The EPA Wants its Workforce to Think with Maps

By Scott Ball

The U.S. Environmental Protection Agency (EPA), responsible for protecting human health and the environment, has enabled 15,000+ staff members access to mapping tools. With this technology, EPA workers can create maps right from the data they have stored in Microsoft Excel. These maps serve as powerful tools for communication that can be shared with colleagues and embedded Microsoft PowerPoint presentations.

“Imagine if you could take a spreadsheet that contains a list of Brownfield sites and their street addresses and with the click of a button, turn it into an interactive map that could be used in reports, presentations and websites. ArcGIS Maps for Office enables users to take geographical data from an Excel spreadsheet and create a map to more easily communicate the message behind data.” - Ann Dunkin, Chief Information Officer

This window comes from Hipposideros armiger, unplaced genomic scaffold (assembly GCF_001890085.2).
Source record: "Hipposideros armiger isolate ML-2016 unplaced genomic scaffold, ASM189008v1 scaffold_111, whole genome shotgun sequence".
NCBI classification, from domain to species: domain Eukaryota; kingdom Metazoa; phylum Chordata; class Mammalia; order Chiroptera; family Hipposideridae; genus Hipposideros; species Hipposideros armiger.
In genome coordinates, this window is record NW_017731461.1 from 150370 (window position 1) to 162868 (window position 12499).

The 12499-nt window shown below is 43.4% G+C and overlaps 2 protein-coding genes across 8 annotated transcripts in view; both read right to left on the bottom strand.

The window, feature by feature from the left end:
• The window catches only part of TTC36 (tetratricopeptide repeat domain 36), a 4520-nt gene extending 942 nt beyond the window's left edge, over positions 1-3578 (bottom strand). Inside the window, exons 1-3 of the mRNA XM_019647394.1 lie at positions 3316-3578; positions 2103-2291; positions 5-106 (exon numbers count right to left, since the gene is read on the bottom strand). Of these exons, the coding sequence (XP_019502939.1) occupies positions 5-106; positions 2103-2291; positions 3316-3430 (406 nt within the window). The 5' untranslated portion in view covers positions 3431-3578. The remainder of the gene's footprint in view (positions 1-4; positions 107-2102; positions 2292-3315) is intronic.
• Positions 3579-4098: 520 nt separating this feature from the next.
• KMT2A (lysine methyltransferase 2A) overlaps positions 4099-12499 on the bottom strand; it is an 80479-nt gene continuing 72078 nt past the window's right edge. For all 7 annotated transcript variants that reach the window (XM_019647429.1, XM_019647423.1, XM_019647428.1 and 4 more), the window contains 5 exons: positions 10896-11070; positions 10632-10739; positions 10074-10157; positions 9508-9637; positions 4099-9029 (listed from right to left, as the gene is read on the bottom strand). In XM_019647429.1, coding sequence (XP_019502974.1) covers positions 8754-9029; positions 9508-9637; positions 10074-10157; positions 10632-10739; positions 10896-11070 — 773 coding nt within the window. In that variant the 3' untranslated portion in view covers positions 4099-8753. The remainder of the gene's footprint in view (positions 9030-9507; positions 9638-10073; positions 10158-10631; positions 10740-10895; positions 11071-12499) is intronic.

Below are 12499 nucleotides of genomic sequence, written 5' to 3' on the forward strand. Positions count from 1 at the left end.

Maps have long been lauded as a great way to tell a story, share insights, and support the decision making process. In fact, the EPA has used mapping technology for more than three decades to support agency initiatives across the country. The deployment of easy to use mapping tools enables individuals without traditional GIS training the ability to discover, use, make and share maps.

“We are the first Federal agency to make this powerful tool available to all employees. ArcGIS Maps for Office is not just for geospatial professionals. Users with basic skills in Excel and PowerPoint can work with Maps for Office.” - Ann Dunkin, Chief Information Officer

The culture of any organization is the fabric of success, GIS as a whole is only as successful as the community that supports it. Deploying tools such as ArcGIS Maps for Office helps EPA continue to foster an internal community of location-aware staff, working together to protect human health and the environment across the nation.

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